From author Janis Jakes
When my eldest daughter researched our family ancestry, she learned of an aunt in the 1800s who’d died, leaving behind a husband and several children. The deceased woman’s husband then married her younger sister, who raised the small children as her own.
I couldn’t help but wonder: what was their marriage like?
It was a different time in our country’s history. There were few orphanages, and not all of those were humane. Some orphaned children went to live with relatives, while others became indentured servants. Others roamed the streets as beggars and survived at the mercy of strangers.
In A Rose in Winter, Lucy’s love for her neighbor and friend compels her to care for the woman’s three small children following an untimely death. The fact she doesn’t get along with her friend’s husband is set aside for the greater good. It is a story rife with conflict from the onset—two neighbors who aren’t very neighborly come together to raise children they both love.
The more I wrote, the more I admired Lucy. She could’ve walked away. The opportunity was there. She could’ve let grief consume her. Many would have used that as an excuse. She could’ve become bitter and resentful at her lot in life. While she does struggle against such feelings, they flee as she regains her spiritual footing.
Through it all, Lucy experiences a greater level of trust in the Lord that ultimately transforms her heart and the heart of her husband. It is an “Only God” story, and I’m thankful to be part of the characters’ journey into the overwhelming goodness of the Father’s grace.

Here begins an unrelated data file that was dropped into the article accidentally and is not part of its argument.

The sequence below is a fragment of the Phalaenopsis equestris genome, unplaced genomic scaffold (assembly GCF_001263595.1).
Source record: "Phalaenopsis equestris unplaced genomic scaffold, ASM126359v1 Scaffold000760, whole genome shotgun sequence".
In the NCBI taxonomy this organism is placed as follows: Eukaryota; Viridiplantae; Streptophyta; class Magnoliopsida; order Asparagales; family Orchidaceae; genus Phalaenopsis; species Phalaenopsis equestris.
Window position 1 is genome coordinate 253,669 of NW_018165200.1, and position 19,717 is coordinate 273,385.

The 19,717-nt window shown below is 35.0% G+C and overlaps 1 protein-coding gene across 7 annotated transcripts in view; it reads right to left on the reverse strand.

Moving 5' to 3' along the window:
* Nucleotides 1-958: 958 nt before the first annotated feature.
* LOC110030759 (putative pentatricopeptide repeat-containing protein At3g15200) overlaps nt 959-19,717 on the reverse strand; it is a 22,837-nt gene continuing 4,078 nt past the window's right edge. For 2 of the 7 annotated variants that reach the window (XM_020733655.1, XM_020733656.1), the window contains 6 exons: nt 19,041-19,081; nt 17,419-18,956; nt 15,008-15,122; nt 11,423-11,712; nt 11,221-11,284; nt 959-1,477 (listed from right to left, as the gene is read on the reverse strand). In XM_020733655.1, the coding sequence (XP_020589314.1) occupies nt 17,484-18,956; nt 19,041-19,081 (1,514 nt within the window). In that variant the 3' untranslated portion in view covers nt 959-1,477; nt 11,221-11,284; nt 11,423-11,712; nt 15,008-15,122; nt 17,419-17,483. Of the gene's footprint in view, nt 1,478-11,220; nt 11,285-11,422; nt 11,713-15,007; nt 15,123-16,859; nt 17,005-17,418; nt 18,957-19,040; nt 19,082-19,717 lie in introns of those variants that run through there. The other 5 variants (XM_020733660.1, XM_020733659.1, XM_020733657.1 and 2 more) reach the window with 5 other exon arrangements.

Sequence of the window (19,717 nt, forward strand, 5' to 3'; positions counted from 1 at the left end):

Available on Pre-Order Today!
Lucy and Elton are neighbors—but not very neighborly…
He's jealous of his wife's friendship with Lucy, and she thinks he's an overbearing ruffian, but when her friend suddenly dies, Lucy agrees to marry Elton—but only for the sake of the children. Lucy is still grieving her own loss and is steadfast in her faith, while Elton is an unbeliever, bitter over his wife's death and the murder of his parents by natives.
When Elton is elected by Mossy Ridge residents to oversee the native relocation program, he finds himself protecting those he once despised. With Lucy's help, he uncovers a secret plot to incite violence against the natives, and takes a journey toward forgiveness that leads him to the Lord.
Just when Lucy dares to love again, Elton makes a confession that breaks her heart. Will love cause him to stay? Or, cause him to go?